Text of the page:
These cellular processes demonstrate the potential of the underlying vascular material to affect the long-term cellular functionality of the prosthesis. Ex vivo
evaluation of the material properties in order to support functionality of the EC and their mechanotransduction capacities require optimization. In vitro
studies under static conditions have been popular for characterization of EC thrombogenicity and shear resistance due to their logistical simplicity, but are not necessarily reflective of the surface thrombogenicity under flow conditions where mechanotransduction activation in a fashion similar to the vascular tree in vivo
are necessary and its modulation by substrates may be analysed and determined. A biorheological conditioning protocol proposed by O’Keeffe et al.
] can provide a efficient informative in vitro
screening method which would allow determination of vascular cell behaviour on surface graft material under pathological shear stress, elucidate an alteration pattern of the molecular cascade of endothelial cell mechanotransduction, investigate the ability of materials to support a polarization and EC cytoskeleton reorganisation under various flow patterns (which may be recreated in the anastomosis site of a graft vessel). The undestanding of molecular mechanisms of graft failure will lead to the possibility of further modification of the vascular material in order to enhance clinical performance of prosthetic and ECM grafts.
5.3. Restoration of Innervation and Blood Vessel Homeostasis
In recent years, biomedical research has clarified the involvement of neuromodulation in human tissue processes which occur during healing [220
]. However, limited data exists on the re-innervation pattern of vascular graft materials during the healing process due to the complexity of the neuron detection and analysis [222
]. However even limited findings have demonstrated the role of innervation and its pattern may play a part in the development of fully functional tissue during the healing of vascular graft [224
Anatomical investigations reveal that blood vessels and nerve fibres run throughout the body alongside one another and the mechanisms involved in wiring both networks are proposed to be similar (Figure 4
]. Recent morphological and pharmacological findings support the hypothesis of active communication between vascular and neural networks and their interactions may contribute to the health and homeostasis of vascular vessels [229
The blood vessels are innervated by the autonomic nervous system. Sympathetic adrenergic nerves, which travel along arteries and nerves, are found in the adventitia (outer wall of a blood vessel). The sympathetic fibres mediate a vasoconstrictive action in the vascular bed as well as providing secretomotor activity. Activation of vascular sympathetic nerves cause vasoconstriction of arteries and veins mediated by α-adrenoreceptors [232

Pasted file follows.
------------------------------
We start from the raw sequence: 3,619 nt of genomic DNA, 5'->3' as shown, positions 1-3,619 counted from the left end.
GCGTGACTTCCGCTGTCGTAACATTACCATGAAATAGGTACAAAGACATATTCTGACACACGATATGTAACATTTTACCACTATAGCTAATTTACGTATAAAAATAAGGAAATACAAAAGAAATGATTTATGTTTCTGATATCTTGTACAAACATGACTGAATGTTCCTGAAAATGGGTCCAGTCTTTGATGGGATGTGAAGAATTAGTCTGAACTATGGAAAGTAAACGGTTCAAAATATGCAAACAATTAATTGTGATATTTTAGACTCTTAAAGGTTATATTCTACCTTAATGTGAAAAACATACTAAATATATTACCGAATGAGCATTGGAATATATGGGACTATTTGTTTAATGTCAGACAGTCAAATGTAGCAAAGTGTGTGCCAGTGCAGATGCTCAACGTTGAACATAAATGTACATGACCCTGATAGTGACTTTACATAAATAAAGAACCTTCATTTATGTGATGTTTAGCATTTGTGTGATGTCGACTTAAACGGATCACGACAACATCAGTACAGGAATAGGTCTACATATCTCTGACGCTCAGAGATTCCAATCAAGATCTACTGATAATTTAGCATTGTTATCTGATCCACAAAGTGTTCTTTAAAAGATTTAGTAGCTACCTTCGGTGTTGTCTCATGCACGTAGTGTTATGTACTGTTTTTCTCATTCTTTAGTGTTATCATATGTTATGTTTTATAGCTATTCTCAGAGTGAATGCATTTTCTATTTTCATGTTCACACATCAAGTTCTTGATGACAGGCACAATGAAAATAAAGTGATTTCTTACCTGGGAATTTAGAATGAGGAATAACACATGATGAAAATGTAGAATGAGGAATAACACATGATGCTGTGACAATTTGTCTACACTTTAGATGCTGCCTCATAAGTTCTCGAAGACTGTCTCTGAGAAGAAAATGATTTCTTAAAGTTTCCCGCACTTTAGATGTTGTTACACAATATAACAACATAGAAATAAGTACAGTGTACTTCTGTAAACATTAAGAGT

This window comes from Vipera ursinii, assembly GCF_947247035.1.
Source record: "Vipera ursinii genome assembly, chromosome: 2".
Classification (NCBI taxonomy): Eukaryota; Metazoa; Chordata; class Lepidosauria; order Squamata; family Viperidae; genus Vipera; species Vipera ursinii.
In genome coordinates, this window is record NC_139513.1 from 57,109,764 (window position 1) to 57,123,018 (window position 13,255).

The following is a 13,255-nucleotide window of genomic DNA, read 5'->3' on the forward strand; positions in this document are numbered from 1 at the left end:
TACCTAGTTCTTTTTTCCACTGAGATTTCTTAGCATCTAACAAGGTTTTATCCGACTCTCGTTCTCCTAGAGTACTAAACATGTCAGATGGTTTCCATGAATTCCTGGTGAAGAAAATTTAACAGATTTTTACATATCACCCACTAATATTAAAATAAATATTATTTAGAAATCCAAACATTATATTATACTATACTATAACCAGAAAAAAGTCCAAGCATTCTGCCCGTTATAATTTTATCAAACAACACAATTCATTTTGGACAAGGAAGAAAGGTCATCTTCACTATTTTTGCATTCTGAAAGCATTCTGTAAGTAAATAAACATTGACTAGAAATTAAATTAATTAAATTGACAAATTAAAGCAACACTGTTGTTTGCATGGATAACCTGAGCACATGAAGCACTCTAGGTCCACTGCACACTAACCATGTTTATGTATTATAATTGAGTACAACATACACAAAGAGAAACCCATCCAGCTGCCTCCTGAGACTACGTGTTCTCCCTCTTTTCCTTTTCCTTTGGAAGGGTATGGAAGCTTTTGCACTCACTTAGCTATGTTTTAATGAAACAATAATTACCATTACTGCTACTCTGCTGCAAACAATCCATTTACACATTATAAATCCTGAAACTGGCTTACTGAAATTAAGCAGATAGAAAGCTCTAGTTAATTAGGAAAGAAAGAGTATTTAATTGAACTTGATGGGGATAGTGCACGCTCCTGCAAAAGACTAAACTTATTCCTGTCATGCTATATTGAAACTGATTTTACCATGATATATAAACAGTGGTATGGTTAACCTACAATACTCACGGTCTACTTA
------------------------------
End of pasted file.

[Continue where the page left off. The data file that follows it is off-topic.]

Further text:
]. Neurogenic control of vascular tone and vascular innervations of the blood vessel adventitia have been well documented [230
]. The release of neurotransmitter and chemical signalling occurs in small enlargements along the nerve fibres. Nerve stimulation can elicit different responses, in terms of type and amplitude, at different areas of the vascular system [234
]. Neurogenic vasocontrol can thus follow different patterns depending on which molecules are released and what local reactions they trigger. Active molecules released locally from adventitial nerves may diffuse and act directly on the adventitia and the media or act on the endothelium which in turn will release molecular signals (like nitrogen oxide) which then influences the media [229
]. The complexity of neurochemically defined autonomic nerves stimulating the vessel baroreceptor and chemoreceptor regions suggests functionally separate, independently regulated pathways. Auger et al.
] summarised previous literature and concluded that vascular autonomic and various types of sensory nerves inclusive of cholinergic, adrenergic, peptidergic or nitrergic are found in different proportions and density depending on the specific anatomical site. One of the findings of this study was that the variety of nerves which can be found in the adventitia is directly related to the presence of many neuron-related peptides and molecules (such as acetylcholine, noradrenaline, neuropeptide Y, substance P(SP), calcitonin gene-related peptide (CGRP), neurotensin and vasoactive intestinal peptides (VIP)) in different quantities at various anatomical regions, although their complete physiological roles are not yet known.
Modern surgical procedures utilized for implantation of vascular grafts have been shown to cause extensive damage to the sympathetic nerves which supply and accompany blood vessels [237
]. Some procedures may cause extensive degeneration of adrenergic nerves and the extent of denervation may vary with vessel type with regard to their anatomical characteristics and structure (elastic or muscular). Comparative studies were able to determine that rate of nerve re-growth in muscular vessels is faster than that of elastic vessel. Re-growth of injured fibers can be altered and lead to hyper or denervation along the graft reconstruction or only at certain parts. Preliminary analysis of data indicates that a non-matching to the original pattern of nerve re-growth may lead to a lack or alteration of vessel tone autoregulation in the graft region and its exclusion from the baroreflex modulation of blood flow. This growth pattern is potentially regulated by a number of factors such as chemical affinity of the material surface, cytokine and growth factor gradient along the grafted site, the type of ECM molecule deposition, adsorption to the material, the presence and distribution of required chemical ligand to the surface and within the scaffold, inflammatory sites and infection.